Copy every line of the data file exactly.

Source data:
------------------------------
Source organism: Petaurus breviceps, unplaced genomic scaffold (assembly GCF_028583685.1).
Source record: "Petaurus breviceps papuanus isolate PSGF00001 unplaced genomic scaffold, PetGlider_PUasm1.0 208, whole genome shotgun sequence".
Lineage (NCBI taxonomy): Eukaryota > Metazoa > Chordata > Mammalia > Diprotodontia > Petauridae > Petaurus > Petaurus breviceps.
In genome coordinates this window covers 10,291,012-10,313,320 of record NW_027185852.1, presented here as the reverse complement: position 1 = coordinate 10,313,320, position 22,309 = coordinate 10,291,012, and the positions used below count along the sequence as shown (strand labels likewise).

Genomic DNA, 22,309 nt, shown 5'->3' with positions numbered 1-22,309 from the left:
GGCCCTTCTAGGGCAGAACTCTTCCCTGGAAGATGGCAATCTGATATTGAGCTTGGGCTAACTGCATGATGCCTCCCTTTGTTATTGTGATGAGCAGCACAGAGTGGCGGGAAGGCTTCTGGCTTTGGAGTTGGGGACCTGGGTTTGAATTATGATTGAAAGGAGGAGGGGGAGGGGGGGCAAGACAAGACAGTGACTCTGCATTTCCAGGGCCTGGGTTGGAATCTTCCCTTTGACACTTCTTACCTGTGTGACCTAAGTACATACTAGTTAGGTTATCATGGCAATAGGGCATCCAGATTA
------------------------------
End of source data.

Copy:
Source organism: Petaurus breviceps, unplaced genomic scaffold (assembly GCF_028583685.1).
Source record: "Petaurus breviceps papuanus isolate PSGF00001 unplaced genomic scaffold, PetGlider_PUasm1.0 208, whole genome shotgun sequence".
Lineage (NCBI taxonomy): Eukaryota > Metazoa > Chordata > Mammalia > Diprotodontia > Petauridae > Petaurus > Petaurus breviceps.
In genome coordinates this window covers 10,291,012-10,313,320 of record NW_027185852.1, presented here as the reverse complement: position 1 = coordinate 10,313,320, position 22,309 = coordinate 10,291,012, and the positions used below count along the sequence as shown (strand labels likewise).

Genomic DNA, 22,309 nt, shown 5'->3' with positions numbered 1-22,309 from the left:
GGCCCTTCTAGGGCAGAACTCTTCCCTGGAAGATGGCAATCTGATATTGAGCTTGGGCTAACTGCATGATGCCTCCCTTTGTTATTGTGATGAGCAGCACAGAGTGGCGGGAAGGCTTCTGGCTTTGGAGTTGGGGACCTGGGTTTGAATTATGATTGAAAGGAGGAGGGGGAGGGGGGGCAAGACAAGACAGTGACTCTGCATTTCCAGGGCCTGGGTTGGAATCTTCCCTTTGACACTTCTTACCTGTGTGACCTAAGTACATACTAGTTAGGTTATCATGGCAATAGGGCATCCAGATTA